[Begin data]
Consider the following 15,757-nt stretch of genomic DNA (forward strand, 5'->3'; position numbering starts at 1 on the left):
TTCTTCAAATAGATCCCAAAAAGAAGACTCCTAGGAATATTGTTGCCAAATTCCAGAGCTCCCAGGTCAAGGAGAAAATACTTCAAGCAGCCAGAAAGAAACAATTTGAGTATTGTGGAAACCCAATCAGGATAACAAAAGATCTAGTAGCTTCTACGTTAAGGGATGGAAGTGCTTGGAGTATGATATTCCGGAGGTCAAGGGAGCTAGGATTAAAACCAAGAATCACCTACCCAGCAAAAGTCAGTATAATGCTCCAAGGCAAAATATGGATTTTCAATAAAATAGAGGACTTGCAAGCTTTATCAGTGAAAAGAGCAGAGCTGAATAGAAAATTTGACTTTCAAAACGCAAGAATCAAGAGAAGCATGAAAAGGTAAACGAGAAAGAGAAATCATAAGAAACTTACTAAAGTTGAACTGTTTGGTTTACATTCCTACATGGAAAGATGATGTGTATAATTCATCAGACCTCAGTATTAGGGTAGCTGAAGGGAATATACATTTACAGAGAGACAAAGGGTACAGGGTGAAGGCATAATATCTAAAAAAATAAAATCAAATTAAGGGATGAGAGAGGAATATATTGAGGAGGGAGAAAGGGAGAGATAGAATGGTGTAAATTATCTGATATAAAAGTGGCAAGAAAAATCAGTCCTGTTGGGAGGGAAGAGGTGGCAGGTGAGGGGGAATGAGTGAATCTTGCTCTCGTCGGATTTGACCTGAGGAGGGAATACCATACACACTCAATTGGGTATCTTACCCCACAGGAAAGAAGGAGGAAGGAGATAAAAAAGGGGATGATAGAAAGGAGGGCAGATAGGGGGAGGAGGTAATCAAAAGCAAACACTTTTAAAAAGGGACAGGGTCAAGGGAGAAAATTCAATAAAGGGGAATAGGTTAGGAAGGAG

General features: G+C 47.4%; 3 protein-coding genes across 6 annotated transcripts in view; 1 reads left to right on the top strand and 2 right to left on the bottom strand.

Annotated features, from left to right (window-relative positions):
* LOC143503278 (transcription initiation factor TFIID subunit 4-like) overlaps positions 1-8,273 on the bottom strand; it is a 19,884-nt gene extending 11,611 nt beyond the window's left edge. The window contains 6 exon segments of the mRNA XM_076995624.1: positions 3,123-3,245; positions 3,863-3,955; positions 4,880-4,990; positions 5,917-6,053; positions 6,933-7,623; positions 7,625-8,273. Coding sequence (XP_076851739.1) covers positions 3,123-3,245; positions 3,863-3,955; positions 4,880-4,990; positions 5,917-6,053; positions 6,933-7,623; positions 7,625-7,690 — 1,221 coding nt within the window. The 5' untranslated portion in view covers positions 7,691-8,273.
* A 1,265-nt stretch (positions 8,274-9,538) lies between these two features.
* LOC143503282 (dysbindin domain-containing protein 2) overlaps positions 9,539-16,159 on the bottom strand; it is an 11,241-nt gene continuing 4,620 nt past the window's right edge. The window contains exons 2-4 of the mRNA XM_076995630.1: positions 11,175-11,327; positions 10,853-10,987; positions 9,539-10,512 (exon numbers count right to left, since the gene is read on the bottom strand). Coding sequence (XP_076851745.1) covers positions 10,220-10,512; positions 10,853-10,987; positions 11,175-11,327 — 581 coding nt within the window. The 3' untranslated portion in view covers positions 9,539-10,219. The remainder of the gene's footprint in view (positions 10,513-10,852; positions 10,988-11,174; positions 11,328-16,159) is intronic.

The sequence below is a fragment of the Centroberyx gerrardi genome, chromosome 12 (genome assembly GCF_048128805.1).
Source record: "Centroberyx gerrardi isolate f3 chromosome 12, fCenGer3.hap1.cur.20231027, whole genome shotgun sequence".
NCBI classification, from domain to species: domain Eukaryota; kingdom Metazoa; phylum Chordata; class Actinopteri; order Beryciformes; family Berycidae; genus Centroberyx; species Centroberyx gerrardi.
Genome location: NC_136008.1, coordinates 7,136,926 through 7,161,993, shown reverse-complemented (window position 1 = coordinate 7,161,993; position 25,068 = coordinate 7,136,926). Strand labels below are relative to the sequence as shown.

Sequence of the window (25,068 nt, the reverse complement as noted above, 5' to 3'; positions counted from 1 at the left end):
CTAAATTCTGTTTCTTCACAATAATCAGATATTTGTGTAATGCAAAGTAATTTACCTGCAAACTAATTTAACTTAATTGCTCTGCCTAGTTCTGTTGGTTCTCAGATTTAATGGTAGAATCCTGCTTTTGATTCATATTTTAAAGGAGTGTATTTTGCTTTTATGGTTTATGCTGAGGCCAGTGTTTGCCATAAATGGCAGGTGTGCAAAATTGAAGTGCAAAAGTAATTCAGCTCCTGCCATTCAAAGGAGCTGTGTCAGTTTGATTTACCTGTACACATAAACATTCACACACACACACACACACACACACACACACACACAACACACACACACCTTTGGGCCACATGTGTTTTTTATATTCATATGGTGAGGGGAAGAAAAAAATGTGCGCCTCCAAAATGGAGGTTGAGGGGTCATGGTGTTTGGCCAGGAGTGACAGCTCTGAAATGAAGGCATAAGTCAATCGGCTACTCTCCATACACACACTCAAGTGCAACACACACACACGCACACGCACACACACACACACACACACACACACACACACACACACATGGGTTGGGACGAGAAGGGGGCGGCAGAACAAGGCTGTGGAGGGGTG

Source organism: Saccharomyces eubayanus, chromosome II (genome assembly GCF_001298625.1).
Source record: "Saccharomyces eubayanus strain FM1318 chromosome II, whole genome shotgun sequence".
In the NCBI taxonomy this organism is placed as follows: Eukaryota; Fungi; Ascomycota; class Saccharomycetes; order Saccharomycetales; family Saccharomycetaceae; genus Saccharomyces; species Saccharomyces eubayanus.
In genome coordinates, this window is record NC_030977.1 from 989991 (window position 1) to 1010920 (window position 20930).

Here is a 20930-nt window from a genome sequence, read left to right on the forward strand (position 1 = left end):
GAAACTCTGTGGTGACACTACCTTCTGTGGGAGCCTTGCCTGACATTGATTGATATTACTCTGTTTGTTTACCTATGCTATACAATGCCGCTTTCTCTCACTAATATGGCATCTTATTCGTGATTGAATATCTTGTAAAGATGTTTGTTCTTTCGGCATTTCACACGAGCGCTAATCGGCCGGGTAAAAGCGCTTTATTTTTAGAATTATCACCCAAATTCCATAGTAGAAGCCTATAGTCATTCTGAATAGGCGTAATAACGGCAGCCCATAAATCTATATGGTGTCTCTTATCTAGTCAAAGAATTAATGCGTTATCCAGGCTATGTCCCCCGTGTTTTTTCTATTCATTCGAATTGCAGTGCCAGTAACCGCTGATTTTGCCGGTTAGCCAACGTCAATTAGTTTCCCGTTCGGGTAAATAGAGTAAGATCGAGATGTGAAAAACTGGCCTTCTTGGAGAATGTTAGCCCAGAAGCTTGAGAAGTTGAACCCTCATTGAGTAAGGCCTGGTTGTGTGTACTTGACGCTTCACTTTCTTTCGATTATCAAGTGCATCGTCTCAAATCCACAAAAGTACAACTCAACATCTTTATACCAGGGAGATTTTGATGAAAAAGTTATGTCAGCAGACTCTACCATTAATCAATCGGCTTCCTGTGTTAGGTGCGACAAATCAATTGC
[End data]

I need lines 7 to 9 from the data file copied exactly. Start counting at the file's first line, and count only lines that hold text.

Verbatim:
* LOC143503282 (dysbindin domain-containing protein 2) overlaps positions 9,539-16,159 on the bottom strand; it is an 11,241-nt gene continuing 4,620 nt past the window's right edge. The window contains exons 2-4 of the mRNA XM_076995630.1: positions 11,175-11,327; positions 10,853-10,987; positions 9,539-10,512 (exon numbers count right to left, since the gene is read on the bottom strand). Coding sequence (XP_076851745.1) covers positions 10,220-10,512; positions 10,853-10,987; positions 11,175-11,327 — 581 coding nt within the window. The 3' untranslated portion in view covers positions 9,539-10,219. The remainder of the gene's footprint in view (positions 10,513-10,852; positions 10,988-11,174; positions 11,328-16,159) is intronic.

The sequence below is a fragment of the Centroberyx gerrardi genome, chromosome 12 (genome assembly GCF_048128805.1).
Source record: "Centroberyx gerrardi isolate f3 chromosome 12, fCenGer3.hap1.cur.20231027, whole genome shotgun sequence".